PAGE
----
The generic regime also gave the industry’s old Fort McMurray mainstays, the Suncor and Syncrude plants, rights to switch to paying the bitumen-only royalty from bygone practices of sharing revenues from upgraded, refinery-ready light synthetic oil. Suncor is making the change. Syncrude plans to make a formal decision soon whether to switch.
The province predicts bitumen will continue to fetch an average 50% less than oilsands plants’ finished product of synthetic crude, which is priced on a par with refinery-ready light oil and sometimes receives a premium. Oilsands royalties are forecast to drop to C$1.2 billion in 2009-10, down by C$1.2 billion or 50% from a peak C$2.4 billion last year.
The net effect for the province is that bitumen production is going up by 50% to nearly two million b/d, but royalties are dropping by 50% over the next three years. Mineral rights sales are down by two-thirds after an industry oilsands rush snapped up 95% of bitumen deposits shallow enough to mine and nearly half of formations tapped by “in-situ” underground extraction methods.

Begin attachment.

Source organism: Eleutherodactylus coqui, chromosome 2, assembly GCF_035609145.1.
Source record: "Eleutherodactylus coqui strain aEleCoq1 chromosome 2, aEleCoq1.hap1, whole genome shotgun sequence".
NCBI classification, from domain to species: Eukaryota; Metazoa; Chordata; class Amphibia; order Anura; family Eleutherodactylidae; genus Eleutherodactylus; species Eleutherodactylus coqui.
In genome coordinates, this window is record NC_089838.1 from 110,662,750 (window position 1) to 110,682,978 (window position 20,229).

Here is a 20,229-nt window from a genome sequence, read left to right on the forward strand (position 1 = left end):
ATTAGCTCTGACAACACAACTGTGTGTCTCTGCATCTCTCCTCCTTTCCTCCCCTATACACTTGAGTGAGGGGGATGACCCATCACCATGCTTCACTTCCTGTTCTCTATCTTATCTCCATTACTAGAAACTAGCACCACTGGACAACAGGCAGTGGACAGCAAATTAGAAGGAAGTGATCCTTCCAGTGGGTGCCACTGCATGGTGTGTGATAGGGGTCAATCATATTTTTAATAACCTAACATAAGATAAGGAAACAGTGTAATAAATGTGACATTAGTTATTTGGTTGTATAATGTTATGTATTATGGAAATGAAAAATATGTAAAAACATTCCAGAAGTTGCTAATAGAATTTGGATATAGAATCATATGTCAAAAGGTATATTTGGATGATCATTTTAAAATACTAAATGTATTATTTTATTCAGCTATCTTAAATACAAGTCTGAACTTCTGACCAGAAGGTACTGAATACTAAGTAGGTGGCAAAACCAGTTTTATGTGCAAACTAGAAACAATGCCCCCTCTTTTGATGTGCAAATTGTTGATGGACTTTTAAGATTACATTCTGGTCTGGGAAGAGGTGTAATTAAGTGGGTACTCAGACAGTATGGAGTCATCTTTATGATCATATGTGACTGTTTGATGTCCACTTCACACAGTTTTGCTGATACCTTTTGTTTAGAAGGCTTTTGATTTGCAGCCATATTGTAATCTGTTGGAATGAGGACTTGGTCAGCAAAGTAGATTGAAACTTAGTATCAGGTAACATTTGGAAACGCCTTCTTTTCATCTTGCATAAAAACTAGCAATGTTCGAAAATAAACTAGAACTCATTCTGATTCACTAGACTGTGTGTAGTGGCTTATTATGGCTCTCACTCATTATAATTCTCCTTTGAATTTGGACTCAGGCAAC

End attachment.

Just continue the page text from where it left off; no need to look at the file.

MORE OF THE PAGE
After peaking at C$3.5 billion in 2005-06, rights auctions are forecast to fetch C$1-1.2 billion a year through 20009-10. The official provincial share of total oil and gas production revenues is hovering at 19%, below the government stated target range of 20-25%, the budget documents say. The share could rise or fall after a royalty review that starts public hearings April 23.
Pressure is mounting for the review to find a new formula that lets the industry stay healthy yet also protects government resource revenues.
The production and revenue trends prompted the provincial treasurer to sound a warning. “The government recognizes we can’t maintain the present pace of operating funding increases,” Oberg said. “Funding for operating expenses and capital must be sustainable and fiscally responsible if Alberta is to maintain its prosperity.”
Provincial energy price predictions are in the middle of the range of Canadian industry expectations. The budget forecasts gas will average C$6.75/gigajoule (US$6/MMBtu) this year, C$6.50 (US$5.80) in 2008-09 and C$6.25 (US$5.58) in 2009-10. Alberta’s official expectations for oil are US$58/bbl this year, $54.25 in 2008-09 and $52.50 in 2009-10.